City snow on a budget

TOPEKA (KSNT) – After spending more than #350,000 for just one snowfall last February, safety and money are something the Topeka Public Work department worries about.

“It’s rough for everybody, you know, dealing with the budget constraints. Everyone’s dealing with how  to fund snow removal, along with the daily practice of what you do,” says Maintenance Director at Topeka Public Works, Jared Ward.

Each winter they’re constantly buying salt, rotating equipment, and bringing in more workers.
When the inches of snow increase, the money needed from the city does too.

“Last year it was 6 to 8 inches a couple times, the year before that 8 to 10. So this year has been kind of mild for Kansas weather,” says Ward.

The mild winter is something the Public Work Directors of Topeka, Manhattan, and Junction City agree, they’re thankful for.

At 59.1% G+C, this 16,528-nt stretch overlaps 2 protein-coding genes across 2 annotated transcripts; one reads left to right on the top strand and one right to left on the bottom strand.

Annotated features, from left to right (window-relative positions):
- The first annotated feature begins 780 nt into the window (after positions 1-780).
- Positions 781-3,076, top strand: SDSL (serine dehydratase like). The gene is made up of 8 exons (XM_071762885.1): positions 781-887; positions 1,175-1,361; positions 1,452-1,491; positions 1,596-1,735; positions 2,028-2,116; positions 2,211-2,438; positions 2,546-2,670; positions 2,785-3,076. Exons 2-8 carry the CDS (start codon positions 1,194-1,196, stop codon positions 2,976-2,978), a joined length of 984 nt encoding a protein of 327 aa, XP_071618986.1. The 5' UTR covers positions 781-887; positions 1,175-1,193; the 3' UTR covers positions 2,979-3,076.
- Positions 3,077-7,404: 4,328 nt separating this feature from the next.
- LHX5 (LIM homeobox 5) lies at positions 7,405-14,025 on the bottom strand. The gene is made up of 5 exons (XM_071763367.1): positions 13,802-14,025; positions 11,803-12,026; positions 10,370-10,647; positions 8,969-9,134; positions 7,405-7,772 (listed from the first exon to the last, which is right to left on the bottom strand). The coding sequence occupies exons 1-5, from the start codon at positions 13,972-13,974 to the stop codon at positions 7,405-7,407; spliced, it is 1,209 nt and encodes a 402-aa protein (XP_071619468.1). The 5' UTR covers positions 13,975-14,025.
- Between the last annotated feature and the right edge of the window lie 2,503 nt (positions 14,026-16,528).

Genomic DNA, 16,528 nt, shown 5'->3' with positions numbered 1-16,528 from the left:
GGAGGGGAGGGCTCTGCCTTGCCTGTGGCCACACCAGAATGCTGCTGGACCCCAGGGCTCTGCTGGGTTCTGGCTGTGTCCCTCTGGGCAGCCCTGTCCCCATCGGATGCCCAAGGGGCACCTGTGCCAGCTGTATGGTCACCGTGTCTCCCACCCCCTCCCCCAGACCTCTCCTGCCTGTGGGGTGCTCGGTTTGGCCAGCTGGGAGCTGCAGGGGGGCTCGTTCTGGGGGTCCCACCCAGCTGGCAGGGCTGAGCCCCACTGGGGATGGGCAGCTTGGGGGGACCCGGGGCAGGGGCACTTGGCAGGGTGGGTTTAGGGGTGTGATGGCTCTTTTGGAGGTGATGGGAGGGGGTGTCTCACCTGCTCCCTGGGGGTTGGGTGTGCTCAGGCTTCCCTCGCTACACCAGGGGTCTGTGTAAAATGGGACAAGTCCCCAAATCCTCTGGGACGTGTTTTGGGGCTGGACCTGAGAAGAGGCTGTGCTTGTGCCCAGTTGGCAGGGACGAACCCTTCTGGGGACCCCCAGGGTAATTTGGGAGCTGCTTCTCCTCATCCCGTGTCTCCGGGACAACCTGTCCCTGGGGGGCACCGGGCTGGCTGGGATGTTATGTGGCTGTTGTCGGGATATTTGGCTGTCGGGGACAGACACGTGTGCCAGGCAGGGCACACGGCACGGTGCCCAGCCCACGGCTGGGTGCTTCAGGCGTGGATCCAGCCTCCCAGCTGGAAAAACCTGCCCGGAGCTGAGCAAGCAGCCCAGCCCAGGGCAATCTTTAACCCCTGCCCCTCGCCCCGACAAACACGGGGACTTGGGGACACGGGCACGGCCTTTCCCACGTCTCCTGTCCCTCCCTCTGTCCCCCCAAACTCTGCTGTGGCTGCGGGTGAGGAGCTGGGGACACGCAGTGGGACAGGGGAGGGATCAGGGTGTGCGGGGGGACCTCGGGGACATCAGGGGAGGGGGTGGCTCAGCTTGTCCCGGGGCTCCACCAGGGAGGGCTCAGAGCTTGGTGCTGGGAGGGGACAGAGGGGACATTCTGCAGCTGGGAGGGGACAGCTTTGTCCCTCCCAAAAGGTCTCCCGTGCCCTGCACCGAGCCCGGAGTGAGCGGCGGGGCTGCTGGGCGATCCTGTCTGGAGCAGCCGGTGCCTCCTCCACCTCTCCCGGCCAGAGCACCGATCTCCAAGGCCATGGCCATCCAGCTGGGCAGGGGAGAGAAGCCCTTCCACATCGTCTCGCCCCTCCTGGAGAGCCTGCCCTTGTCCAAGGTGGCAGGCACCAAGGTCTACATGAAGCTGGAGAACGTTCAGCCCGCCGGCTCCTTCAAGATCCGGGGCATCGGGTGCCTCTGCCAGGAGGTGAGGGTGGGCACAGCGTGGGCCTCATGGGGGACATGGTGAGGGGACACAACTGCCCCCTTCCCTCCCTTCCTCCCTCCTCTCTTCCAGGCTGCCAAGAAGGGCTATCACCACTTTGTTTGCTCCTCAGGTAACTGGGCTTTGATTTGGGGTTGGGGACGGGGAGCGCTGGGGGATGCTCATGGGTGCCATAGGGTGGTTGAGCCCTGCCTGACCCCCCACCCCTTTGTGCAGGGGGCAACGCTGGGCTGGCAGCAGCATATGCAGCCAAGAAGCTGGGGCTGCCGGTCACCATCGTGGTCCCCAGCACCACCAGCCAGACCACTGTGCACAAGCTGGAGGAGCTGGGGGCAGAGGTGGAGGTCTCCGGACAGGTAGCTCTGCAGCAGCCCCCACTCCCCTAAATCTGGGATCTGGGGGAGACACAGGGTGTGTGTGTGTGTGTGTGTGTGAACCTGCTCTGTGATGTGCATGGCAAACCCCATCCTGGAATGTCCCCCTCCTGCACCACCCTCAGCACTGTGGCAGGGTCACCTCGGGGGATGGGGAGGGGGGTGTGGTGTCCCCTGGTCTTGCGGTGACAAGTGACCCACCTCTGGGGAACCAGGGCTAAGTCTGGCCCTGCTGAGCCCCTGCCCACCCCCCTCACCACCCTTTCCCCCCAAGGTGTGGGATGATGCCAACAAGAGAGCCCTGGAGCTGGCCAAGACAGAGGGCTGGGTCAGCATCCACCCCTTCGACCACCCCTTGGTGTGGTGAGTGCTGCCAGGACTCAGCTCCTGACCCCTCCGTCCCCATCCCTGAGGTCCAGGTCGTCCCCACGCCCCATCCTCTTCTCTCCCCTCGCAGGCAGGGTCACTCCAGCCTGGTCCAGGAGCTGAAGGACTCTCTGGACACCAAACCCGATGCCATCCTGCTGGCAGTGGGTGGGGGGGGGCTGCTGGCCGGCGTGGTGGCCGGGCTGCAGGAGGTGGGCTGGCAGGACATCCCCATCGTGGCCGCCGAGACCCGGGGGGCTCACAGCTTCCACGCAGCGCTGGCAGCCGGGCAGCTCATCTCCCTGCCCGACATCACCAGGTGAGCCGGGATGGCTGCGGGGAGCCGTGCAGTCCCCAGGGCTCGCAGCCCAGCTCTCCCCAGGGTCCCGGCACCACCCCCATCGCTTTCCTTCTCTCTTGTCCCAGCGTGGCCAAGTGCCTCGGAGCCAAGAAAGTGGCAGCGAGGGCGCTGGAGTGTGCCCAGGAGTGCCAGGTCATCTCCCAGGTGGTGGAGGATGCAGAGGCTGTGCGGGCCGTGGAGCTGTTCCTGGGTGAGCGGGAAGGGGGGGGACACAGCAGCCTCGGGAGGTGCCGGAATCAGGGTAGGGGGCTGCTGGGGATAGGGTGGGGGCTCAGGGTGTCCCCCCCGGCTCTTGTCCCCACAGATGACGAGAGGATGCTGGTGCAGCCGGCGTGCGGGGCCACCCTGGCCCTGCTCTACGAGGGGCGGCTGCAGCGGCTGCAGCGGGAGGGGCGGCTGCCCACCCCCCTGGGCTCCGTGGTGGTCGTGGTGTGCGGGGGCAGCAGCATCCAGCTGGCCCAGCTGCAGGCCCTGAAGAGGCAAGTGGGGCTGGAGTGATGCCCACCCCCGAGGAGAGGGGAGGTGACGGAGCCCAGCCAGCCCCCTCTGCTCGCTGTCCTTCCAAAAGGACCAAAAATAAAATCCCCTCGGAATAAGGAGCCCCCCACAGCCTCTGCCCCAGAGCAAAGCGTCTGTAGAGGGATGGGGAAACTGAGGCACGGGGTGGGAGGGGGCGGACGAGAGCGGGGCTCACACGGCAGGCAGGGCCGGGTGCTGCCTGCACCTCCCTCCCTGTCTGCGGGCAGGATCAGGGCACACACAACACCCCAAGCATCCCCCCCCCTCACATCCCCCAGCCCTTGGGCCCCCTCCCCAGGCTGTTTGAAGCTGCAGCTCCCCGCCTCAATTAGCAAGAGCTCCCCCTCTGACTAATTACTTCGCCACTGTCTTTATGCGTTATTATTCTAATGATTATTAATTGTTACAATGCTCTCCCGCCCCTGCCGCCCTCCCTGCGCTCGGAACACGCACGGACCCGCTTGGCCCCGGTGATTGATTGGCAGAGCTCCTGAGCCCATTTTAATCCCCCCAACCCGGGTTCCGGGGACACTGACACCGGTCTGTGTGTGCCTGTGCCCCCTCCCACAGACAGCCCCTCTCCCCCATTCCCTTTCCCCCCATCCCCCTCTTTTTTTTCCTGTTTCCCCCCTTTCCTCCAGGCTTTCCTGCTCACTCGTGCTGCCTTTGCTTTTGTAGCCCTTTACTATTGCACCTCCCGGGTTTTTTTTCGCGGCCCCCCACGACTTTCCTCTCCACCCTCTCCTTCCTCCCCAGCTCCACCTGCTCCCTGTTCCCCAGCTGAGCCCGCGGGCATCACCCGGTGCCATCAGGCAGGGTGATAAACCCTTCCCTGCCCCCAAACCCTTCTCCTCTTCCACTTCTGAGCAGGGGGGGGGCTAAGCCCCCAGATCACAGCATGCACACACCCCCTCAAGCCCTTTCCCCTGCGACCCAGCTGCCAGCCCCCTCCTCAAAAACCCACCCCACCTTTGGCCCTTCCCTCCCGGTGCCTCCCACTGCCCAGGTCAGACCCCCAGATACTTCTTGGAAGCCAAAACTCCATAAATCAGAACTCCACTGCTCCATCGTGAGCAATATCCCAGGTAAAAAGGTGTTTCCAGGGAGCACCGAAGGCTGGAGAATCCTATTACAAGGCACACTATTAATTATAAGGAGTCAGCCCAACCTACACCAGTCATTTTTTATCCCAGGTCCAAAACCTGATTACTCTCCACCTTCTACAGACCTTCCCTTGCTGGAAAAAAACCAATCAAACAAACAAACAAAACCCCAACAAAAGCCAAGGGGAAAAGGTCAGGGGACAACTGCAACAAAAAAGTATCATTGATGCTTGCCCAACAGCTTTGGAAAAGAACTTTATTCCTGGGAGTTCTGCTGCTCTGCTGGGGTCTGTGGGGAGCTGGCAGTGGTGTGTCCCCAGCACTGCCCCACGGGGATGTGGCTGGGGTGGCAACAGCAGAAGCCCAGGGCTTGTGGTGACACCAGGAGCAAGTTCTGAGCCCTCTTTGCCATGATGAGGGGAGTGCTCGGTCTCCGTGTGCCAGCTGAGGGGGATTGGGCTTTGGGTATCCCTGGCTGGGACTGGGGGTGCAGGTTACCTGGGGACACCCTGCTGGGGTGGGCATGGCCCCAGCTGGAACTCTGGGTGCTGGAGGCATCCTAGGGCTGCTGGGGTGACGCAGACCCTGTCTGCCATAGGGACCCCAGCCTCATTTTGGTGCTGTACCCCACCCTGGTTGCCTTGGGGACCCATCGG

It means safer roads and an organized budget.

When it comes to the Public Works Department, snow is always their number one priority. If they have to buy more salt than originally budgeted for, it means later on in the year they may have to cut projects to cover that extra cost.

It would require cutting costs on things like filling potholes and paving new roads.

But this winter, Topeka, Manhattan, and Junction City say their snow budgets are in good shape. That’s due to the infrequent snows and the type of snow this winter.

“Light and fluffy is best,” says Ward.

It’s not the best snow for making snowballs, but it does cost the city less.
The worst weather for the city’s budget?

“Ice is one of our worst nightmares. When you get ice, basically everything freezes and the material we put down it just sits on top of it,” says Ward.

So while snow and ice might leave you with a snow day, it costs the city thousands.

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